We haven't been to Hellenic Republic for several years, but we still regularly recall the excellence of their saganaki with peppered figs. Saganaki is pretty great any time, and pairing its salty creaminess with sweet dried fruit and a kick of peppery heat was a revelation. Haalo had a recipe published on Cook Almost Anything within months and we're only just now trying it for ourselves six years later.
There's a bit more going on here than just pepper and figs - Haalo has us simmering the dried figs in honey and balsamic vinegar, bay, vanilla and cloves. I adapted on the fly (honey => maple syrup, cinnamon stick => ground cinnamon) and tended it all for a solid hour on the stove. If anything I was too light on the pepper.
The saganaki was a little less simple than I anticipated too. The dusting of flour was fine, but unlike its cousin haloumi, these saganaki triangles bubbled and melted and glooped all over the pan! They're clearly at their best with a fast and dry fry.
They're lessons learned for next time, and they barely lessened our enjoyment this time. This salty, sweet and spicy goodness went down a treat with a huge, tangy green salad.
Saganaki with peppered figs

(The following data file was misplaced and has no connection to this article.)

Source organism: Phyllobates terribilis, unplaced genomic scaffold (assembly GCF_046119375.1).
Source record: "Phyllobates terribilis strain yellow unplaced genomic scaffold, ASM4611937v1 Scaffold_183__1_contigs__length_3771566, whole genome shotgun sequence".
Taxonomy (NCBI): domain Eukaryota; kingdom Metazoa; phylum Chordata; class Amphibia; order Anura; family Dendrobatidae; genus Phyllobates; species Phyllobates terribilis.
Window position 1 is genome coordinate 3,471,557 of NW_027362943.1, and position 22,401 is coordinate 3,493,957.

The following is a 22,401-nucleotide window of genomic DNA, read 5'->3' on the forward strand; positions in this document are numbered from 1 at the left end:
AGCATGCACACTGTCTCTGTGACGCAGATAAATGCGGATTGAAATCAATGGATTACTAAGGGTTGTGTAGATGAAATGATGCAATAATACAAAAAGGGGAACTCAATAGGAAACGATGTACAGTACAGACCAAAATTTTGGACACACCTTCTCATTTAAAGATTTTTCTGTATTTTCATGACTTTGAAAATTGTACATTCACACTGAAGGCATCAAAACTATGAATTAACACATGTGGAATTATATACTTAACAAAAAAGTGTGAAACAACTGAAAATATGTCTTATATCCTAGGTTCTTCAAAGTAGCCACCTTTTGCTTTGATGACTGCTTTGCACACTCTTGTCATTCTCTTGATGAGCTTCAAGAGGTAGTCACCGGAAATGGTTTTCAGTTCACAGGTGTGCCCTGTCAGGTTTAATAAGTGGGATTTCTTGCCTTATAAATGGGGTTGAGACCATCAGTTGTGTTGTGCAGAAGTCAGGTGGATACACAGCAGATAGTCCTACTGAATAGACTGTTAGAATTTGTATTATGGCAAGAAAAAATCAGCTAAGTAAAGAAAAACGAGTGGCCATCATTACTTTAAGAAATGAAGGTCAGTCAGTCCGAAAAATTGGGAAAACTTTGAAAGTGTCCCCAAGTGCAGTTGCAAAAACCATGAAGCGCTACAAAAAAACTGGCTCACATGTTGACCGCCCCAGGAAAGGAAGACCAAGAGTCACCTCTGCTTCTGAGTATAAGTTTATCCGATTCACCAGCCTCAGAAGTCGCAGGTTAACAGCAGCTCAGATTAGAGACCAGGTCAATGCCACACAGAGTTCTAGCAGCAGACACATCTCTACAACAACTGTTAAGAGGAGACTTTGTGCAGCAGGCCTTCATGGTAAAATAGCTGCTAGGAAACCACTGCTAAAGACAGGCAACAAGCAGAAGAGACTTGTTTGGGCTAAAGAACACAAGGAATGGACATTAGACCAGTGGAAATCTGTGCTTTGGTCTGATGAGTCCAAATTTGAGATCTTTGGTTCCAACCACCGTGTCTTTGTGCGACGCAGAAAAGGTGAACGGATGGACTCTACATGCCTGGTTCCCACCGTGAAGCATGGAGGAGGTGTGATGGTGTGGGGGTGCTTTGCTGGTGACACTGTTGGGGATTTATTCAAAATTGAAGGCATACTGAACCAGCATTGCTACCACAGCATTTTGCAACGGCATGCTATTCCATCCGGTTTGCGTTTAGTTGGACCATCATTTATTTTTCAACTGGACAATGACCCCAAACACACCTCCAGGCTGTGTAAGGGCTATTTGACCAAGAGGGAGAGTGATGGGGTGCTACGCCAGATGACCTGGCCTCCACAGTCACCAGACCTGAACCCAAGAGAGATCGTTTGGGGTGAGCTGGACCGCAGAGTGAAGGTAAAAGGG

(slightly adapted from a recipe at Cook Almost Anything)
250g dried figs
2 tablespoons maple syrup
2 tablespoons balsamic vinegar
1 tablespoon black pepper
1/2 teaspoon cinnamon
1 bay leaf
1 vanilla pod
flour, for dusting
olive oil. for frying
Slice each of the figs in half and place them all in a medium-sized saucepan. Add in the maple syrup, balsamic vinegar, pepper, cinnamon, and bay leaf. Slice the vanilla pod lengthways, scrape the seeds into the saucepan and drop the vanilla pod in too. Add in the cloves. Pour over enough water to cover all the ingredients and simmer them until the figs are soft and the liquid is reduced to a syrup, about an hour. Remove the bay leaf and cloves. Keep the figs and syrup warm.
Slice the saganaki lengthways into 5mm-thick pieces, and lightly dust each piece with flour. Heat just a little oil in a frypan over medium-high heat. Place the saganaki slices in the pan and fry them until just golden on each side (this could take less than a minute!). Serve the saganaki immediately with the figs and syrup spooned over the top.